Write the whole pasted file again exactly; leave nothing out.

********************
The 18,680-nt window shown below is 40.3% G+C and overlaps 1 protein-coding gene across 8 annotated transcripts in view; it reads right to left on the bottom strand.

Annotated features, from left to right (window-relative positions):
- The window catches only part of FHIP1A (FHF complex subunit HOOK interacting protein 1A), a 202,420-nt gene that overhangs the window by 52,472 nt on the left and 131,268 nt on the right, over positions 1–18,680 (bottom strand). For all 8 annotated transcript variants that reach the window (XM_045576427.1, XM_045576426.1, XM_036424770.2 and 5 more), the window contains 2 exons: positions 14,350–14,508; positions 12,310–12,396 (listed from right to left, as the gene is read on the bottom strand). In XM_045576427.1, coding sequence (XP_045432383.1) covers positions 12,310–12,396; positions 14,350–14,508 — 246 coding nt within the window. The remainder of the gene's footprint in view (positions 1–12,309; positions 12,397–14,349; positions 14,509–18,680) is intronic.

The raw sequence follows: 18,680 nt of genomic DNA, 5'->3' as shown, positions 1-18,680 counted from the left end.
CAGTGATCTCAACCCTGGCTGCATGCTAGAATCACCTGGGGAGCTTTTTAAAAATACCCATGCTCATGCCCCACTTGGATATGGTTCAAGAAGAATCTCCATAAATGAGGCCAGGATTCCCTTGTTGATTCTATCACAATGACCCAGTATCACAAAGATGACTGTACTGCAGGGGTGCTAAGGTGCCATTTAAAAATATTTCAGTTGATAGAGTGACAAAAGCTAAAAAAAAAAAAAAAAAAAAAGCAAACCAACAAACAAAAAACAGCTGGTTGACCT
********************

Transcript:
The 18,680-nt window shown below is 40.3% G+C and overlaps 1 protein-coding gene across 8 annotated transcripts in view; it reads right to left on the bottom strand.

Annotated features, from left to right (window-relative positions):
- The window catches only part of FHIP1A (FHF complex subunit HOOK interacting protein 1A), a 202,420-nt gene that overhangs the window by 52,472 nt on the left and 131,268 nt on the right, over positions 1–18,680 (bottom strand). For all 8 annotated transcript variants that reach the window (XM_045576427.1, XM_045576426.1, XM_036424770.2 and 5 more), the window contains 2 exons: positions 14,350–14,508; positions 12,310–12,396 (listed from right to left, as the gene is read on the bottom strand). In XM_045576427.1, coding sequence (XP_045432383.1) covers positions 12,310–12,396; positions 14,350–14,508 — 246 coding nt within the window. The remainder of the gene's footprint in view (positions 1–12,309; positions 12,397–14,349; positions 14,509–18,680) is intronic.

The raw sequence follows: 18,680 nt of genomic DNA, 5'->3' as shown, positions 1-18,680 counted from the left end.
CAGTGATCTCAACCCTGGCTGCATGCTAGAATCACCTGGGGAGCTTTTTAAAAATACCCATGCTCATGCCCCACTTGGATATGGTTCAAGAAGAATCTCCATAAATGAGGCCAGGATTCCCTTGTTGATTCTATCACAATGACCCAGTATCACAAAGATGACTGTACTGCAGGGGTGCTAAGGTGCCATTTAAAAATATTTCAGTTGATAGAGTGACAAAAGCTAAAAAAAAAAAAAAAAAAAAAGCAAACCAACAAACAAAAAACAGCTGGTTGACCT